Last Updated on May 5, 2015, by eNotes Editorial. Word Count: 712
The Big Knife addresses themes of the individual’s struggle to maintain personal integrity. Charlie Castle is, on the surface, a success. He is one of Hollywood’s biggest stars, so successful that a studio is willing to negotiate an exclusive, long-term, and very lucrative contract with him. At the peak of his popularity, he lives in luxury and can hire people to pamper and promote him. However, despite all these trappings of success, internally he is suffering from moral decay. His wife is threatening to leave him. His obsessive drinking has caused the death of an innocent bystander and nearly led to his own imprisonment. He has betrayed one of his friends by allowing him to plead guilty to the crime Charlie committed; moreover, he has committed adultery with that same friend’s wife.
Charlie hates being trapped in the role he has been forced to play again and again, that of a tough, illiterate hood. At one time, he was known as a well-educated and accomplished stage actor. However, now his superficial, crass film character is beginning to reflect his own true moral character. Charlie despises what he has become, but he feels completely trapped.
In order to become a financial and popular success, Charlie has had to disavow his past, his true, idealistic self. He has permitted others to manipulate his character in exchange for riches and notoriety. He has permitted the Hollywood system to change his name (from Cass to Castle) and dictate to him the character he must play in all of his films as well as what sort of image to project offscreen—that of a happily married, generous, outgoing family man. In other words Charlie’s character, both private and public, is a lie.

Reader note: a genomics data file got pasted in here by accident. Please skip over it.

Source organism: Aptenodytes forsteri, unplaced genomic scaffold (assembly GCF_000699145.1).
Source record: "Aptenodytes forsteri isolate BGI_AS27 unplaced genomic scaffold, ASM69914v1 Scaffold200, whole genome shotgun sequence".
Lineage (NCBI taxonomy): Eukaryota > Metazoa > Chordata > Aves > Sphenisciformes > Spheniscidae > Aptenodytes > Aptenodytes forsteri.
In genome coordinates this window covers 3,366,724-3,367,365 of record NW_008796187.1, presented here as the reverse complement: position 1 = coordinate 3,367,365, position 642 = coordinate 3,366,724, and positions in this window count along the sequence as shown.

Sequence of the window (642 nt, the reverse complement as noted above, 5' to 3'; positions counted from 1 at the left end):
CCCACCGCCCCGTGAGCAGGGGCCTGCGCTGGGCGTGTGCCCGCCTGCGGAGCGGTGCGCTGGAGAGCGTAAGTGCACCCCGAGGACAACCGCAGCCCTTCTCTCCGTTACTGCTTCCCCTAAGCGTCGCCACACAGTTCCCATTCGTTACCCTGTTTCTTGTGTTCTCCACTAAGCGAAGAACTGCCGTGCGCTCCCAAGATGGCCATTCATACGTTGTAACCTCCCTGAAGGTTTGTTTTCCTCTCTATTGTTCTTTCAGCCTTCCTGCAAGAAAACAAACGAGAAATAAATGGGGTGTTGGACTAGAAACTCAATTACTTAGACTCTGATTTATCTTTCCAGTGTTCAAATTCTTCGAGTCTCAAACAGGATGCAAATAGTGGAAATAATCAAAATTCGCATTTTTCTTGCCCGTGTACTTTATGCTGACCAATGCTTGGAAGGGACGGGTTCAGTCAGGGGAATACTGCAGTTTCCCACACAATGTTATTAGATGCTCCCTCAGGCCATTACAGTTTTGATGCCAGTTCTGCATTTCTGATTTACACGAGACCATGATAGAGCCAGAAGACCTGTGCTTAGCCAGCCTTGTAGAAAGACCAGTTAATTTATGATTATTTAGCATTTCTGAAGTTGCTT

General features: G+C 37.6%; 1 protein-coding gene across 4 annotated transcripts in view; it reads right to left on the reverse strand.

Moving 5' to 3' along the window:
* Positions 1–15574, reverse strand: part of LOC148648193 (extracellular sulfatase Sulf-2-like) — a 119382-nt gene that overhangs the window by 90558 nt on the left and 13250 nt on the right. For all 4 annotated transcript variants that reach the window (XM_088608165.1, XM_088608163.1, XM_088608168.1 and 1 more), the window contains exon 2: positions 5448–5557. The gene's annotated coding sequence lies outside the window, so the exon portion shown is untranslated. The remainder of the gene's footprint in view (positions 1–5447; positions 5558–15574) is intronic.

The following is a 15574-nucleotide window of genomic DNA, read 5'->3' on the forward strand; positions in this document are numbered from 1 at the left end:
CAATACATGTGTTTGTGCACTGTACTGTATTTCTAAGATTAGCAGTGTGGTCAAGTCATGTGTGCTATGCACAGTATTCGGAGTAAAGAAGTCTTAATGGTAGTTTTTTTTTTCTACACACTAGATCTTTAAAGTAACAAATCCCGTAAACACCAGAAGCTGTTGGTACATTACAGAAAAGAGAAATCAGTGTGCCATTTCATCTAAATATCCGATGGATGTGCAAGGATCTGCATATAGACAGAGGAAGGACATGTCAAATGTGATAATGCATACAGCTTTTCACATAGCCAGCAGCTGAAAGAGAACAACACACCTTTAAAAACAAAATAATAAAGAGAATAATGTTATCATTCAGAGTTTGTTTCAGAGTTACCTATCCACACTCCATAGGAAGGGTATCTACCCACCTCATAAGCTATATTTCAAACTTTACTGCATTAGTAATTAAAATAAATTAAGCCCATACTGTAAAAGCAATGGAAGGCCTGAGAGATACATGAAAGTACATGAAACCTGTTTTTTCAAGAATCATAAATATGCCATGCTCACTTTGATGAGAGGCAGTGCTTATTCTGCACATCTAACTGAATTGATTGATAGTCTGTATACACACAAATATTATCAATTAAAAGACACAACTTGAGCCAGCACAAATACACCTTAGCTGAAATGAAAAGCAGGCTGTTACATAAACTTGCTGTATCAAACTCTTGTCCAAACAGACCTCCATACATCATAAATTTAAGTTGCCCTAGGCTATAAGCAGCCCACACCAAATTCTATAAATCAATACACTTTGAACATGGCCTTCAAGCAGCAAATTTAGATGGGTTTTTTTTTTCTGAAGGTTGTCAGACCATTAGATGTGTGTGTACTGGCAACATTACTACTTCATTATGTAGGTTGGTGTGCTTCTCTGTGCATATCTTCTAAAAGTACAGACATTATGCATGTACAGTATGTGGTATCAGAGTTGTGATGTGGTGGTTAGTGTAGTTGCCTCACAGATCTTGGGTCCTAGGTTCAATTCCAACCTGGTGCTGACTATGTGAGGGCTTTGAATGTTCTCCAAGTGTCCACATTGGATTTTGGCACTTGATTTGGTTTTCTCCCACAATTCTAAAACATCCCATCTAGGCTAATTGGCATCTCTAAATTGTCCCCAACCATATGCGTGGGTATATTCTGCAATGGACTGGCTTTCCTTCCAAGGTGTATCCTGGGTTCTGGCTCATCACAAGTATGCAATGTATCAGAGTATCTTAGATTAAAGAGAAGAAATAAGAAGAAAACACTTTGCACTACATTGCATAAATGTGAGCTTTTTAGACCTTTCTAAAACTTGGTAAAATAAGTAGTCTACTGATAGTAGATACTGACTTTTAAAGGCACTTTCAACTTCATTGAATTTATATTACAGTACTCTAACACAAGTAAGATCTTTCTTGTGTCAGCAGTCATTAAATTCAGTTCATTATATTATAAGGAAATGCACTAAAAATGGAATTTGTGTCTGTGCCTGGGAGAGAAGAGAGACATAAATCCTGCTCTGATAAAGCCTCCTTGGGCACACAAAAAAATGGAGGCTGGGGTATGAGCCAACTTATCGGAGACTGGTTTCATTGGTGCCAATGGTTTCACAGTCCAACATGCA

Everyone surrounding Charlie depends on him to maintain his artificial image—his publicist, his agent, the studio heads, the public. Even Marion depends on his false character for her livelihood. However, she also realizes that she depends more on the real Charlie, the Charlie Cass she married long ago. If she cannot be married to a man who strives to express his own true feelings and desires, who is in touch with his real self, then she will abandon him, no matter how much she may still love him.
Charlie is two separate characters. Hank points this out to him in act 2 when he says,Stop torturing yourself, Charlie—don’t resist! Your wild, native idealism is a fatal flaw in the context of your life out here. . . . Forget what you used to be! That’s the only way you’ll find a reasonable happiness and pass it on to your wife! No half man ever made a woman happy!
Marcus Hoff is a symbol of one who has sacrificed all dignity to serve an inhuman system. He has completely lost the ability to express heartfelt emotions. He is a master pontificator, long-winded, overly theatrical; he has even learned how to cry on command. He is motivated purely by greed and delights in manipulating everyone around him in pursuit of his corrupt goals.
Hoff represents luxury, fame, and moral decay. He battles for Charlie’s full attention with Marion, who represents hard times, uncertainty, and dignity. The two of them pull Charlie in opposite directions, each appealing to one of his two selves. Hank Teagle represents the possibility of a man resolving the opposite forces of greed and integrity. A successful Hollywood screenwriter who is also physically handicapped and a recovering alcoholic, Hank has survived the moral battle within himself. He has made the decision to leave Hollywood for New York, where he plans to write a book of his own concept and desires. Charlie, who truly believes that he has no options for moral redemption, sees in Hank someone who does. He applauds Hank’s choices, urging him to write his book and saying, “Someone has to complete the work he was born to do.”
In the end, Charlie makes the decision to destroy his corrupted character. He has satisfied his longings to express his idealistic self, but he still believes that he has no future. He leaves the way for a better future for Marion, then, by killing himself, knowing that Hank will be there to care for her.
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